Friday, April 30, 2010

All I ever wanted to be was a starving artist.

I wish I had recorded Barbara Donnelly Lane's presentation to our class today. She's a freelance/children's author who spoke to my Literary Magazine class about why she writes, the persistence a writer's life requires, and the importance of knowing why such persistence is worth it.

Though she described in detail the hardships writers face, she fueled my yearning to share my words with other people. As she described the discouragement attached to multiple publishing rejections, I couldn't help but know that I will stomach whatever it takes. She said, "You have to want to write badly enough that the process seems worth it. You have to have an outer shell that rejection bounces off of because if you don't, you'll stop trying. I used to save all of my rejection letters. Don't do that. Burn them.

"You have to know why you want to write, and you have to practice your craft. I have no respect for writers who don't practice their craft. And I have no respect for writers who can't tell me what they read last. Writers need to read.

"You need to know how you're going to eat. Writing for self-publication alone will not put food on the table. Think about your education and get a degree that sets you apart."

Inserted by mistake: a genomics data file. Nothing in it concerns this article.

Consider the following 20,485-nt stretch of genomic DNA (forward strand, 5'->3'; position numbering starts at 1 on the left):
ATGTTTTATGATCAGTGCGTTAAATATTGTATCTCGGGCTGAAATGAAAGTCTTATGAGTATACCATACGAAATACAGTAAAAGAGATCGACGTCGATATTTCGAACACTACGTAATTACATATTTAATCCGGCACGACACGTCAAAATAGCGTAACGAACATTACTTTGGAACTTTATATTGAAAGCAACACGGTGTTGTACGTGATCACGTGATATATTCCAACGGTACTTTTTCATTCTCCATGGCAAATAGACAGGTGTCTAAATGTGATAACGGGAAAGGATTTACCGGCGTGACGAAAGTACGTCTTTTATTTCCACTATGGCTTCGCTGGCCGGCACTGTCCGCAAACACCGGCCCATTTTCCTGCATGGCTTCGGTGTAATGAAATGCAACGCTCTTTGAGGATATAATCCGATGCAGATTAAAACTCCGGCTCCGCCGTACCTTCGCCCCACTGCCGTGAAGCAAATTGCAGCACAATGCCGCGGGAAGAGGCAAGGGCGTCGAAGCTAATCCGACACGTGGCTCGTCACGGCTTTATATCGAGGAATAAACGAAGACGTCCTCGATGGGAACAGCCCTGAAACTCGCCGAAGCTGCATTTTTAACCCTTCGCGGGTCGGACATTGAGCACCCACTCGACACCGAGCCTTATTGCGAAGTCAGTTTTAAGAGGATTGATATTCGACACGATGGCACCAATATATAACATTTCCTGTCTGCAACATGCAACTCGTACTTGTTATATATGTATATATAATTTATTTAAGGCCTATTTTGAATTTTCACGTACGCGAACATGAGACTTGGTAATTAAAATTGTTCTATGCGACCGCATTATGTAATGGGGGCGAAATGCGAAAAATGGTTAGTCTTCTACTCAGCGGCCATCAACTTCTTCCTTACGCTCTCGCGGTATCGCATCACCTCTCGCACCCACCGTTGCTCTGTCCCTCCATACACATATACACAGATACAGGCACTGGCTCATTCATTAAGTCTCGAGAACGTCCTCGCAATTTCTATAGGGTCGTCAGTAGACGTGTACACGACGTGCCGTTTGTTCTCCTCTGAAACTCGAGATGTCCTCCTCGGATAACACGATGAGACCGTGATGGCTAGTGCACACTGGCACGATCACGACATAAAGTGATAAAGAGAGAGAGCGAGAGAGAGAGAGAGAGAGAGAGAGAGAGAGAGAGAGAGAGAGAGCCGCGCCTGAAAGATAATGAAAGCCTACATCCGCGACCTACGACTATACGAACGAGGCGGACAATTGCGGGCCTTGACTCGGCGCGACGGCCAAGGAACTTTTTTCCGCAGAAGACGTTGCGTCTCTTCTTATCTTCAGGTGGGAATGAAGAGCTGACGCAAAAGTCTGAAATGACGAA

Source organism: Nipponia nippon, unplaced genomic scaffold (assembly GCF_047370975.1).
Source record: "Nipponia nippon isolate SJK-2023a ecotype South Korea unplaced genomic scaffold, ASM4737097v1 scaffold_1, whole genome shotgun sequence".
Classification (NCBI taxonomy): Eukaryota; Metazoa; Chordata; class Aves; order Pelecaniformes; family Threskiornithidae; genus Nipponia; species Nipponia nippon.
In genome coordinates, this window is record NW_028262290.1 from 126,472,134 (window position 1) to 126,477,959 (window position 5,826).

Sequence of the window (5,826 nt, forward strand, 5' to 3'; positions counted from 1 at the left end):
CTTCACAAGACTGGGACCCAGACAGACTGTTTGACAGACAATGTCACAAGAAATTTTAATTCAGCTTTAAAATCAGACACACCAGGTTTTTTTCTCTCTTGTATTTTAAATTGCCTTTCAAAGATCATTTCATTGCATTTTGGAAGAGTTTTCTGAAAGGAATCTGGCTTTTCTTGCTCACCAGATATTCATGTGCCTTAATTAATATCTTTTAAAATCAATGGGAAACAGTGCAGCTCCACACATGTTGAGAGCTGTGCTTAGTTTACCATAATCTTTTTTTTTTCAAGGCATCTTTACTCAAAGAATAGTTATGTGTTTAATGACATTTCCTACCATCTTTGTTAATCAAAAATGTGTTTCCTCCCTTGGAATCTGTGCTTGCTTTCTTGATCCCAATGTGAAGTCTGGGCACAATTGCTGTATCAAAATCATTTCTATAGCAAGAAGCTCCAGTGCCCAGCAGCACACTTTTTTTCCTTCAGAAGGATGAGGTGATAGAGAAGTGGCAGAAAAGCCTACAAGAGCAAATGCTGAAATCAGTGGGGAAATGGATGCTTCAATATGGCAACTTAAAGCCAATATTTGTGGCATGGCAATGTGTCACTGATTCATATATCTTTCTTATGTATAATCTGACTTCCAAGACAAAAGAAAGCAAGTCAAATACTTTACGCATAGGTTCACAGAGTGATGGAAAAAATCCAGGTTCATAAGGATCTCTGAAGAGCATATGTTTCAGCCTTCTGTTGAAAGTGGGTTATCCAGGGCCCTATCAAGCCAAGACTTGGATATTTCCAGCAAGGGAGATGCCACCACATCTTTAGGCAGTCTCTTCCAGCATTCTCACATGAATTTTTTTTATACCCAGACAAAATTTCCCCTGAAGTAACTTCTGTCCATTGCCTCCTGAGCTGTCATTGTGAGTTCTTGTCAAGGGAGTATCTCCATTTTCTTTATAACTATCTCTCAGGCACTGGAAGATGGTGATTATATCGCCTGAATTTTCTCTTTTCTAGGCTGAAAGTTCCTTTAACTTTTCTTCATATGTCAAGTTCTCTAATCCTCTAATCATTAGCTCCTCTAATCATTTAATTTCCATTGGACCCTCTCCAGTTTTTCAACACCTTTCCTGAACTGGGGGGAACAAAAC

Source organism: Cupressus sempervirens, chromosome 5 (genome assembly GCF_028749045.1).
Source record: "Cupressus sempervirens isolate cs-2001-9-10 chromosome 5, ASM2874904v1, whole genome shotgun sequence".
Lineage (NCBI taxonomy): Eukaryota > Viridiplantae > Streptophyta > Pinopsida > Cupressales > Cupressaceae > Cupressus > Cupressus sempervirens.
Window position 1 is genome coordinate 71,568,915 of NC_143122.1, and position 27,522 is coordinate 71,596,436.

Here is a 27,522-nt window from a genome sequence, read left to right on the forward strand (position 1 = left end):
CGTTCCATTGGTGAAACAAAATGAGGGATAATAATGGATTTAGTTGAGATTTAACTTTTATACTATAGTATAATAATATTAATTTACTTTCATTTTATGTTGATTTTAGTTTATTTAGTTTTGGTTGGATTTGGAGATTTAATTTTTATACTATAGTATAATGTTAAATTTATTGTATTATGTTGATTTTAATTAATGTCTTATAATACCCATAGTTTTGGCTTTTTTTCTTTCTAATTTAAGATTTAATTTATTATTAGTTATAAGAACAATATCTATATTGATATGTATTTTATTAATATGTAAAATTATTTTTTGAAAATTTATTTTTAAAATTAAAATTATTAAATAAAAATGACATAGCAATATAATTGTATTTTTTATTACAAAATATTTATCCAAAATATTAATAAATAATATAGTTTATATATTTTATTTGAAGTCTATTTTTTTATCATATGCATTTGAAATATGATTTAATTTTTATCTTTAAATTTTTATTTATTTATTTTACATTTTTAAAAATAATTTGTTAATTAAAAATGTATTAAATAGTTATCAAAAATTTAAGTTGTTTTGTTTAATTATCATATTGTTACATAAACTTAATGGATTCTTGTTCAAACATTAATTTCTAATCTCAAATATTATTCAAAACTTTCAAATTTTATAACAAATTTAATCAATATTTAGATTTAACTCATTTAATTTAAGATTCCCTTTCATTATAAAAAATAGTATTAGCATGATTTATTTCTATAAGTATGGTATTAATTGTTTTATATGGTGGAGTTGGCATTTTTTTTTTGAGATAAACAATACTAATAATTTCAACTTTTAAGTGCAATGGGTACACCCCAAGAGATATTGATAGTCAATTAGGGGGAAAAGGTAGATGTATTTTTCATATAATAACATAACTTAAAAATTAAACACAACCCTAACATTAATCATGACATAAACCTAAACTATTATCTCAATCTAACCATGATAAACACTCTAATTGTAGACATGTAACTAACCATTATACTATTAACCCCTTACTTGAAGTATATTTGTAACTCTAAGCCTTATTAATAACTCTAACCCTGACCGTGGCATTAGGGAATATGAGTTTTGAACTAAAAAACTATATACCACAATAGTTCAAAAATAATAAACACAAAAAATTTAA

She shared this quote with us as one that stood out to her as irrevocably true for writers:

"Nothing in the world can take the place of Persistence. Talent will not; nothing is more common than unsuccessful men with talent. Genius will not; unrewarded genius is almost a proverb. Education will not; the world is full of educated derelicts. Persistence and determination alone are omnipotent." - Calvin Coolidge

I want to clarify that I do not ever plan to answer the question "What do you do?" with "I'm a writer." I envision "writer" as a title saved for other people to use about the writers they respect. The title is overused. Too many use the title as their key to a literary pedestal. To cultural importance. To unmistakable talent.

In my opinion, which I will too gladly share with you for the rest of my life, no one should label themselves as having any of those.

Class of 2010, prepare yourselves. The next twenty-five years may fly by as swiftly as the past twelve did. And when you ask me at our 25th High School Reunion, "What are you doing these days?" you'll wonder if I ever removed the "rising" from "rising college freshman." I will answer, "I want to be a writer."